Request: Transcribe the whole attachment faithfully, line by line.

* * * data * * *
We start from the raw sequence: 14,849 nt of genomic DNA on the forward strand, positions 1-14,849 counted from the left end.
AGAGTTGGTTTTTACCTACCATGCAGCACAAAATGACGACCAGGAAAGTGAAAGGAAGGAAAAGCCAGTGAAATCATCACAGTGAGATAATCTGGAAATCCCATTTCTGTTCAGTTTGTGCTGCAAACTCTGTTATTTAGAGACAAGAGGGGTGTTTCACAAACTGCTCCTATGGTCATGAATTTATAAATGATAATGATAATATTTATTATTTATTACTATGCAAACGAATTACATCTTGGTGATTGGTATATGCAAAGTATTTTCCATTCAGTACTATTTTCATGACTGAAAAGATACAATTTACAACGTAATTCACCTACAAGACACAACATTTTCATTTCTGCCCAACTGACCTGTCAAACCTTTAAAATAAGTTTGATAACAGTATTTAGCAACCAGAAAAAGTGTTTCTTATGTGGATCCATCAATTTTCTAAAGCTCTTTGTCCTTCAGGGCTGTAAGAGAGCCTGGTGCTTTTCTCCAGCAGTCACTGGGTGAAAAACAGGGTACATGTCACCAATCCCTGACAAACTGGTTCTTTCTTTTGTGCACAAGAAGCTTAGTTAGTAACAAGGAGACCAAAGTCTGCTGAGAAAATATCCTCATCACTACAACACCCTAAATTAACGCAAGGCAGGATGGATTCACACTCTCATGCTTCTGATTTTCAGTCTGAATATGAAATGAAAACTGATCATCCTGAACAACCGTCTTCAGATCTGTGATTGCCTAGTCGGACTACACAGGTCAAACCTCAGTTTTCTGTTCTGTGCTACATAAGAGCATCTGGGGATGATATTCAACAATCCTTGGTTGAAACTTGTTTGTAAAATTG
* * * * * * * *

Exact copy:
We start from the raw sequence: 14,849 nt of genomic DNA on the forward strand, positions 1-14,849 counted from the left end.
AGAGTTGGTTTTTACCTACCATGCAGCACAAAATGACGACCAGGAAAGTGAAAGGAAGGAAAAGCCAGTGAAATCATCACAGTGAGATAATCTGGAAATCCCATTTCTGTTCAGTTTGTGCTGCAAACTCTGTTATTTAGAGACAAGAGGGGTGTTTCACAAACTGCTCCTATGGTCATGAATTTATAAATGATAATGATAATATTTATTATTTATTACTATGCAAACGAATTACATCTTGGTGATTGGTATATGCAAAGTATTTTCCATTCAGTACTATTTTCATGACTGAAAAGATACAATTTACAACGTAATTCACCTACAAGACACAACATTTTCATTTCTGCCCAACTGACCTGTCAAACCTTTAAAATAAGTTTGATAACAGTATTTAGCAACCAGAAAAAGTGTTTCTTATGTGGATCCATCAATTTTCTAAAGCTCTTTGTCCTTCAGGGCTGTAAGAGAGCCTGGTGCTTTTCTCCAGCAGTCACTGGGTGAAAAACAGGGTACATGTCACCAATCCCTGACAAACTGGTTCTTTCTTTTGTGCACAAGAAGCTTAGTTAGTAACAAGGAGACCAAAGTCTGCTGAGAAAATATCCTCATCACTACAACACCCTAAATTAACGCAAGGCAGGATGGATTCACACTCTCATGCTTCTGATTTTCAGTCTGAATATGAAATGAAAACTGATCATCCTGAACAACCGTCTTCAGATCTGTGATTGCCTAGTCGGACTACACAGGTCAAACCTCAGTTTTCTGTTCTGTGCTACATAAGAGCATCTGGGGATGATATTCAACAATCCTTGGTTGAAACTTGTTTGTAAAATTG